I was looking in my news feeds yesterday, and saw a piece by Moose Peterson, talking about the cost of wildlife photography. Specifically, he muses on the antics of photographers he’s observed on his recent trip to Yellowstone. It’s a good read, and well worth paying attention to if you photograph in the field.
The clan Wright saw the same thing when we were at Yellowstone in June of ’08. Traffic jams were common whenever there were any big mammals near the road. I know that’s not a good thing, but there’s really nothing you can do once you’re trapped in it. It’s like watching a train wreck — you’re there, and there’s nothing you can do to prevent it. And wherever the critters were, someone was bound to be putting a kid fifteen away from bison for that year’s Christmas card. That’s why I like my long lens and teleconverters — I don’t have to do that kind of thing.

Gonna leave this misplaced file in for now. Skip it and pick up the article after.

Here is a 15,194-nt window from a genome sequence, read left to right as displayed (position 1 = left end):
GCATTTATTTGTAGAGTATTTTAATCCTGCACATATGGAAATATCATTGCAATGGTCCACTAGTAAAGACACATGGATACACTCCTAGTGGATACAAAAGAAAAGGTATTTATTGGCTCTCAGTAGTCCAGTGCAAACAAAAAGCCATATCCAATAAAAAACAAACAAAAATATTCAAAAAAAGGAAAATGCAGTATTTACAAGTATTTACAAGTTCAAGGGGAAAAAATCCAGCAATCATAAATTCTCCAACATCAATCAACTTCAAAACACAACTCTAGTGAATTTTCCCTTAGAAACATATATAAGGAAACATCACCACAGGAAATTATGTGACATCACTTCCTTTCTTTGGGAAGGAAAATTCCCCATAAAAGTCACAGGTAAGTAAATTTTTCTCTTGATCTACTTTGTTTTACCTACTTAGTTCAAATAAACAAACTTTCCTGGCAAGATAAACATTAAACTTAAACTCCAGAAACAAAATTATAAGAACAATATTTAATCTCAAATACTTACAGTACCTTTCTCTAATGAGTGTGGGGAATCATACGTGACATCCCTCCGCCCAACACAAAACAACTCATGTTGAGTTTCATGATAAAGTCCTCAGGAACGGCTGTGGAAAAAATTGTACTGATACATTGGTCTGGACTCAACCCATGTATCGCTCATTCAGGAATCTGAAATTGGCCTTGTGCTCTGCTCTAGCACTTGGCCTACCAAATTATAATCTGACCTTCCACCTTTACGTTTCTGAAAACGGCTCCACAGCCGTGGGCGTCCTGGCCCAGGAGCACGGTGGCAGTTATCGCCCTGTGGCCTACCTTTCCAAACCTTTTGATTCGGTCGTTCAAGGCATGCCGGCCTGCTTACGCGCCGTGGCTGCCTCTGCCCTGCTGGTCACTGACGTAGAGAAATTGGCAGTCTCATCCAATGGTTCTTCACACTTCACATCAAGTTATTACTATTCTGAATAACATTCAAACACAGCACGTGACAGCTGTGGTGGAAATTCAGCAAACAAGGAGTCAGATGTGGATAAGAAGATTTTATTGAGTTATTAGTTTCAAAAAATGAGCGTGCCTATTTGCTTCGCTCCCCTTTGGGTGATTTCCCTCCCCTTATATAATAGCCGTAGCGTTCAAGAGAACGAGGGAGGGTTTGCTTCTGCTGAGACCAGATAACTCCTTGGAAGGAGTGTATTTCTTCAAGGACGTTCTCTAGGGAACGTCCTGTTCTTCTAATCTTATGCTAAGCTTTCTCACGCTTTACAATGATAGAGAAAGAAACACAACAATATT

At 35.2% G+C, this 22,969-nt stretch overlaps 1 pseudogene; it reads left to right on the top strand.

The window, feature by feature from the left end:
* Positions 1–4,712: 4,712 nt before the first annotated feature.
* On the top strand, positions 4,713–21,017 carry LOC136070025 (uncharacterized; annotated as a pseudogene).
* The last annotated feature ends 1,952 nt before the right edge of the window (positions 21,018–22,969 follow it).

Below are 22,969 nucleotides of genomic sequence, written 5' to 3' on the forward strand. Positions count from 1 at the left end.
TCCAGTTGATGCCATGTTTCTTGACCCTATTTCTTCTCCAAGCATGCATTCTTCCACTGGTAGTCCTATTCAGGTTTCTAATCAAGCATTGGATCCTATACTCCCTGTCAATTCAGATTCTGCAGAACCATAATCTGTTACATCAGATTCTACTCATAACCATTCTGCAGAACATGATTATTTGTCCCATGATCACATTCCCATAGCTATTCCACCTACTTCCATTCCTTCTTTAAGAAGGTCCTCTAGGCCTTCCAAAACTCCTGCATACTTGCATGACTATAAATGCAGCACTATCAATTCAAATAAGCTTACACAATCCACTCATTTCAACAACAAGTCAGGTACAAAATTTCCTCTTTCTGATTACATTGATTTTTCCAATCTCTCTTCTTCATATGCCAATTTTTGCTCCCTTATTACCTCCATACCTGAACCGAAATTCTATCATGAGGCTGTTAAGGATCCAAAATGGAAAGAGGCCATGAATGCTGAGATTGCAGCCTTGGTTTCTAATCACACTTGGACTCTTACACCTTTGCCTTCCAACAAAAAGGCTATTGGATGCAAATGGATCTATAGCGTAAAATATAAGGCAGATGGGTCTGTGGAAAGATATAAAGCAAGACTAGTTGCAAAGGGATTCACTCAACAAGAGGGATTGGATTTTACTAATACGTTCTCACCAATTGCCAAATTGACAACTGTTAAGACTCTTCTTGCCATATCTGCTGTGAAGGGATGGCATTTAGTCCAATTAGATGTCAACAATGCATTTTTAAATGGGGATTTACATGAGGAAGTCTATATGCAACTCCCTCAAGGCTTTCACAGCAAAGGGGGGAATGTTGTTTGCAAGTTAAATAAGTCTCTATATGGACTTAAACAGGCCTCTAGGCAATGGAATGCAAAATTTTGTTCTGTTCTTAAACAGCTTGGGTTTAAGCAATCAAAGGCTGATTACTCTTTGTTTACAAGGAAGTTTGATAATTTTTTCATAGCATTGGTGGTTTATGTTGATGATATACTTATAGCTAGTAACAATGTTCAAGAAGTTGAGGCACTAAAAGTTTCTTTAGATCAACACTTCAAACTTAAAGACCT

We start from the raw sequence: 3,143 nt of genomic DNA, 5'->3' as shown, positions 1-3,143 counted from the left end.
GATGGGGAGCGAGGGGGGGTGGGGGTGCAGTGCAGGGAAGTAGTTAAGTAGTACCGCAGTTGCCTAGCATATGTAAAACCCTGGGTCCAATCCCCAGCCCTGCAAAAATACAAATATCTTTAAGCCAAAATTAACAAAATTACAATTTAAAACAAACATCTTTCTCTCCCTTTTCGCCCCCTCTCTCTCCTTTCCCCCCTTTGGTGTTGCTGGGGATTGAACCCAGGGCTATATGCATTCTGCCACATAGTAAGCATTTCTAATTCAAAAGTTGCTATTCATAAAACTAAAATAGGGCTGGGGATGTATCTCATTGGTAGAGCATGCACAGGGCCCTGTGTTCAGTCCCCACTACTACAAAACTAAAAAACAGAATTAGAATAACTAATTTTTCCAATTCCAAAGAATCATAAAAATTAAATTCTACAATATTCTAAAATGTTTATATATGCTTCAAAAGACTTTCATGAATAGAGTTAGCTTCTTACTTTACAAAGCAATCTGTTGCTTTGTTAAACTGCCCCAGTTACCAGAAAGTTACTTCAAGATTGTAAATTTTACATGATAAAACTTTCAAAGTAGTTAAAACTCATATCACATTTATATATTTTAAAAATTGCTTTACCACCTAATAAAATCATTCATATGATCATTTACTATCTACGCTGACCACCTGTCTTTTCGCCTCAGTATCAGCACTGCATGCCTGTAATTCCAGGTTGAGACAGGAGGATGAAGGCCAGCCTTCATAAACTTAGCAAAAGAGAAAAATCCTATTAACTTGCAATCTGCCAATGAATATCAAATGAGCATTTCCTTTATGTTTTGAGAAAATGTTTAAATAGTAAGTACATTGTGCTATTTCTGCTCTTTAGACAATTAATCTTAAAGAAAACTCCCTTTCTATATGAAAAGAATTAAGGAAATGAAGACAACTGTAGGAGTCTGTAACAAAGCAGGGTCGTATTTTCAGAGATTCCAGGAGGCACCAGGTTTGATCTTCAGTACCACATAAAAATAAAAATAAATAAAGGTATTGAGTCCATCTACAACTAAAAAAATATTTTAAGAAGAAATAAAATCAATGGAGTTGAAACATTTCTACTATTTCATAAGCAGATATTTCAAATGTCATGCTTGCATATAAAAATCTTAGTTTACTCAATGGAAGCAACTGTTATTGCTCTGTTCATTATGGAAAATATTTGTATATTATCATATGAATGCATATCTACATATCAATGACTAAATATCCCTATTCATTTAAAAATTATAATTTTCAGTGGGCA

I’ve gotta agree with Moose’s post. While I don’t tromp around in the “big wild” (most of the time), the principle’s the same. Stalking the critters isn’t worth the shot. And frankly, if you’re grabbing their images while they’re fleeing from your pursuit, that’s not exactly nature photography. More like unnatural photography.
I’m pretty much a rules-based kinda guy. If you’re not supposed to chase the wildlife, you don’t. Stay on the trail. Don’t pick the posies. That kind of stuff. When I hear about folks trying to operate outside the rules — whether it’s chasing their photographic vision, or just horsing around — I just have to wonder when the nature they’re exploiting will be taken away from all of us, either by fence or foible. Either way, t’aint right.